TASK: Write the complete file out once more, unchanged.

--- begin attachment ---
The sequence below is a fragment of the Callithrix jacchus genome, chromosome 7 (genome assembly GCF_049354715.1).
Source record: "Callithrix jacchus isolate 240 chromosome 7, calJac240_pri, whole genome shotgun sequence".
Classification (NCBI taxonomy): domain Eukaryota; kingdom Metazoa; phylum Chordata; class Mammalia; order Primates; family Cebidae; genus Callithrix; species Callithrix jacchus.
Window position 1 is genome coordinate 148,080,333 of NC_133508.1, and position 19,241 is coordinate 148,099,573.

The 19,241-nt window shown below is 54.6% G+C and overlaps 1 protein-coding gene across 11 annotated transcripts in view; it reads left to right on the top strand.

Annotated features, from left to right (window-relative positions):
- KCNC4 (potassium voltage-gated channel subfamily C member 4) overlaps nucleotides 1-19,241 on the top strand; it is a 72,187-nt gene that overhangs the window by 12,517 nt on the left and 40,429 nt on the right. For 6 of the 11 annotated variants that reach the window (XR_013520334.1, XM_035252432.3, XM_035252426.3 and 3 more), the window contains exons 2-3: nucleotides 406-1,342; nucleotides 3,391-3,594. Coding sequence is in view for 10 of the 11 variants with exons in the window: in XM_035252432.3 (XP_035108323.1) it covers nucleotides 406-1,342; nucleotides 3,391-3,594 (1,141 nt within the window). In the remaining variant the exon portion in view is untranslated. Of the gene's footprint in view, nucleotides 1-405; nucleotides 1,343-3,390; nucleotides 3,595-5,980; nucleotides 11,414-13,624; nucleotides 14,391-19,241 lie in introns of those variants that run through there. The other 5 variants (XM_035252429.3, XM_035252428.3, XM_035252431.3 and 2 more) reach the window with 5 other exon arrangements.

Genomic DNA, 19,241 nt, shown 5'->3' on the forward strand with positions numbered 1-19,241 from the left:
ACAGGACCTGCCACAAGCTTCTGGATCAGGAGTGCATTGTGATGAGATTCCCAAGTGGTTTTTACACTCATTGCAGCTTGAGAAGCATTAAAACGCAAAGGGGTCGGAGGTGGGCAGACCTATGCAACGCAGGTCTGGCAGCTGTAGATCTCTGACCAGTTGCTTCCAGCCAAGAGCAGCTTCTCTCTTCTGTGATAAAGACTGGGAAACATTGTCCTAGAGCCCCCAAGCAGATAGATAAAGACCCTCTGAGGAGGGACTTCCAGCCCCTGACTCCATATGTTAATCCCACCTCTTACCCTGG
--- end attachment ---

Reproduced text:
The sequence below is a fragment of the Callithrix jacchus genome, chromosome 7 (genome assembly GCF_049354715.1).
Source record: "Callithrix jacchus isolate 240 chromosome 7, calJac240_pri, whole genome shotgun sequence".
Classification (NCBI taxonomy): domain Eukaryota; kingdom Metazoa; phylum Chordata; class Mammalia; order Primates; family Cebidae; genus Callithrix; species Callithrix jacchus.
Window position 1 is genome coordinate 148,080,333 of NC_133508.1, and position 19,241 is coordinate 148,099,573.

The 19,241-nt window shown below is 54.6% G+C and overlaps 1 protein-coding gene across 11 annotated transcripts in view; it reads left to right on the top strand.

Annotated features, from left to right (window-relative positions):
- KCNC4 (potassium voltage-gated channel subfamily C member 4) overlaps nucleotides 1-19,241 on the top strand; it is a 72,187-nt gene that overhangs the window by 12,517 nt on the left and 40,429 nt on the right. For 6 of the 11 annotated variants that reach the window (XR_013520334.1, XM_035252432.3, XM_035252426.3 and 3 more), the window contains exons 2-3: nucleotides 406-1,342; nucleotides 3,391-3,594. Coding sequence is in view for 10 of the 11 variants with exons in the window: in XM_035252432.3 (XP_035108323.1) it covers nucleotides 406-1,342; nucleotides 3,391-3,594 (1,141 nt within the window). In the remaining variant the exon portion in view is untranslated. Of the gene's footprint in view, nucleotides 1-405; nucleotides 1,343-3,390; nucleotides 3,595-5,980; nucleotides 11,414-13,624; nucleotides 14,391-19,241 lie in introns of those variants that run through there. The other 5 variants (XM_035252429.3, XM_035252428.3, XM_035252431.3 and 2 more) reach the window with 5 other exon arrangements.

Genomic DNA, 19,241 nt, shown 5'->3' on the forward strand with positions numbered 1-19,241 from the left:
ACAGGACCTGCCACAAGCTTCTGGATCAGGAGTGCATTGTGATGAGATTCCCAAGTGGTTTTTACACTCATTGCAGCTTGAGAAGCATTAAAACGCAAAGGGGTCGGAGGTGGGCAGACCTATGCAACGCAGGTCTGGCAGCTGTAGATCTCTGACCAGTTGCTTCCAGCCAAGAGCAGCTTCTCTCTTCTGTGATAAAGACTGGGAAACATTGTCCTAGAGCCCCCAAGCAGATAGATAAAGACCCTCTGAGGAGGGACTTCCAGCCCCTGACTCCATATGTTAATCCCACCTCTTACCCTGG